When I was growing up in Kansas, the town fathers lived in another world. I knew their names, but I didn’t know them. Sometimes I would walk by their homes and wonder about life within those walls. I would hear their air conditioners hum on muggy summer days, and imagine the quiet, cool rooms inside.
I envied those people of privilege—the men who dressed in suits and played golf at the country club. I envied their children too. I tried to imagine life as a child of privilege—spending the summer at the pool—having time for sports instead of sacking groceries. It sounded wonderful, but it was a different world.
One of the men of privilege was a bank president. He had a private plane. A friend of mine played high-school football, and the banker took him for a ride in his plane. Then I envied both the banker and the football player.
During the late sixties, I was back in town. Those were the days when the Vietnam War was raging and the country was badly divided. I met the banker at a luncheon, and he seemed approachable. When I needed financial advice for a young man with whom I was working, I called the banker. We talked about the young man’s problems. Then the banker said:
“I have been asked to speak at a Thanksgiving service,
and I am trying to figure out what to say.
Frankly, I don’t feel very thankful.
The country is in such trouble.
We are torn apart by war protests and race riots.
What would you say
if you were speaking at a Thanksgiving service this year?”
He took me by surprise. This man of privilege—this man whom I so admired and envied—this man who had everything—this man who had so much for which to be thankful. Now he was saying, “I don’t feel thankful!” Those were indeed terrible times! I could understand how the man felt! And I can understand how we might not feel thankful at Thanksgiving. Life is not always easy. Times are not always good.
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Last week, I noticed a construction-paper poster on our dining room table. At the top it said, “Things I Am Thankful For—Elizabeth.” It had only one entry. What would you think a four-year-old might be thankful for? Mom? No. Dad? No. Brother? No. Food, clothing and shelter? No. Health? Of course not! There was one entry on her Thanksgiving poster— Disneyland. When I saw that, I thought, “I wish that I could insure that she would always have a Disneyland in her life at Thanksgiving. I wish that I could insure that her Thanksgivings would always be good, but I can’t. Will she be able to give thanks when there is no Disneyland in her life?”
What about you? Do you feel thankful this Thanksgiving? No doubt you can list things for which you feel thankful—food, clothing, shelter, friends. But making a list is different from feeling thankful—from being joyful.
Which brings me to our scripture text. Paul wrote the Christians in the little church that he had established in the city of Thessalonica. In this letter, he said:
“Rejoice always. Pray without ceasing.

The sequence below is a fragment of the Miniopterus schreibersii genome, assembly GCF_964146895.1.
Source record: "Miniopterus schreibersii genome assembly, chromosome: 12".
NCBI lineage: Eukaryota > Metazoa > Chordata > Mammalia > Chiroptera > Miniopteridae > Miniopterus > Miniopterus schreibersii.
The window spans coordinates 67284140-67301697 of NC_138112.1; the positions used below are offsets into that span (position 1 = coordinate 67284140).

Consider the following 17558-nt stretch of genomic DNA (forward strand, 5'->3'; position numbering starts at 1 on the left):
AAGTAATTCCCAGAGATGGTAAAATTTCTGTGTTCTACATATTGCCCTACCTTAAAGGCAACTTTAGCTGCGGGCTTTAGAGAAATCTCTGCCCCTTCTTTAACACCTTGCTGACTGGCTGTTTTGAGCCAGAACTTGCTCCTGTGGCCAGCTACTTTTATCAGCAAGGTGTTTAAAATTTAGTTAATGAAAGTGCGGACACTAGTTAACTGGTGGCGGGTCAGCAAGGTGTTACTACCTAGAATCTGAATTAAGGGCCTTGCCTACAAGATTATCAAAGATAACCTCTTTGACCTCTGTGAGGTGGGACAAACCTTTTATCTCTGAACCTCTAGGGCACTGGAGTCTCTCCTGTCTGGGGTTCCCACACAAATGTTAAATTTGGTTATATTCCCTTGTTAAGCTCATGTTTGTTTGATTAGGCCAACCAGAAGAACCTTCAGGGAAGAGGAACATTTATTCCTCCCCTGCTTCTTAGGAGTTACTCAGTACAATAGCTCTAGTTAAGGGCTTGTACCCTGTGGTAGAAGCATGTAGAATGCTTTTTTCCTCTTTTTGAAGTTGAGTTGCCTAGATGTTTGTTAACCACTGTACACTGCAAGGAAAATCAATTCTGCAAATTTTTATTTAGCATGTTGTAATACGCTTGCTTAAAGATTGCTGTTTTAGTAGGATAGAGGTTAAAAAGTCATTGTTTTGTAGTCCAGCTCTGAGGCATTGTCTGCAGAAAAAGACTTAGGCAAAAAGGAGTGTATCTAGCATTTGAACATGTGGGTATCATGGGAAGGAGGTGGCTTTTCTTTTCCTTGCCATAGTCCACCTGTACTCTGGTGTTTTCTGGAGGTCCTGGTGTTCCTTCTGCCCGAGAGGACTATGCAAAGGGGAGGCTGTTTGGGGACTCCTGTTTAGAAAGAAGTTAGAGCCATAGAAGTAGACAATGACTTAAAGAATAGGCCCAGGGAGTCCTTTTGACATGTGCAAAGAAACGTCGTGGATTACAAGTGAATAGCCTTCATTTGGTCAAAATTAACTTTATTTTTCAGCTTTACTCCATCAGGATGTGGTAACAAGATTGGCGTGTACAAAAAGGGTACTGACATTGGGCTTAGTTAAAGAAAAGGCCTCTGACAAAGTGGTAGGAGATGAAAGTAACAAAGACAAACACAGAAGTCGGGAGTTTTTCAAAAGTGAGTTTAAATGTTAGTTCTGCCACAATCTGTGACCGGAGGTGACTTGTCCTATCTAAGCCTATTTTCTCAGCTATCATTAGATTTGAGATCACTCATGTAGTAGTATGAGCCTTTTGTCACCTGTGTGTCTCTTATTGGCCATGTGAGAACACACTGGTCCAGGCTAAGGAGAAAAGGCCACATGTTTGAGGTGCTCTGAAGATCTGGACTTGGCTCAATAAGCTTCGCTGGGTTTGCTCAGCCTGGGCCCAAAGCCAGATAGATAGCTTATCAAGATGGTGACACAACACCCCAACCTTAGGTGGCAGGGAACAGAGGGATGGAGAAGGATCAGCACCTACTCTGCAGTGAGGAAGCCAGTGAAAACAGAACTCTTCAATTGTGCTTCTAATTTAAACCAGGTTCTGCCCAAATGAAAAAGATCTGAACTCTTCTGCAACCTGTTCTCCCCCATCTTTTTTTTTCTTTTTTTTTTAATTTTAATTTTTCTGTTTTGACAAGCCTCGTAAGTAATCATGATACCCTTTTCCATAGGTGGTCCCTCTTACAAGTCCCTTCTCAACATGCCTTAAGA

In everything give thanks,
for this is the will of God in Christ Jesus toward you.”
(1 Thessalonians 5:16-18)
“In everything give thanks!” I mentioned this text in our Bible study group a few weeks ago, and one of the people said, “‘In everything give thanks!’ Does that mean that we should give thanks for hunger and poverty and illness.” I reminded her that this text doesn’t ask us to give thanks FOR all circumstances, but IN all circumstances. God doesn’t expect us to give thanks FOR hunger, poverty and illness—but we can give thanks EVEN WHEN we are hungry, poor or ill.
I am reminded of an incident from the 16th chapter of Acts. Paul and Silas had been preaching about Christ, and had offended a local businessman who had them thrown in prison. This was the same Paul who tells us to be thankful in all circumstances. Before the jailers locked Paul and Silas in their cells, they removed their shirts and beat them severely with rods.
At midnight, Paul and Silas were sitting in their cells praying and singing hymns to God, when an earthquake rocked the jail and opened the doors. I find it less amazing that the earthquake freed them than that they were praying and singing hymns. Can you imagine being beaten and thrown in prison? Would you feel like praying? Probably! Would you feel like singing? Probably not! We might pray that God would help us, but we would probably not sing hymns. Singing is a joyful enterprise! But Paul and Silas were singing hymns. Why?
• Paul and Silas certainly were not singing hymns because they enjoyed punishment. They were not from the “Beat me; it feels so good” crowd.
• They were singing hymns because they felt the presence and the power of God.
• They were singing hymns because they knew that, however the game looked at that point, God had already scored the winning touchdown at the cross and the open tomb.
• They were singing hymns because they knew that the darkness of Good Friday is followed by the sunrise of Easter.
• They were singing hymns because they knew that, though God might permit their enemies to lash their backs, he would not permit them to win.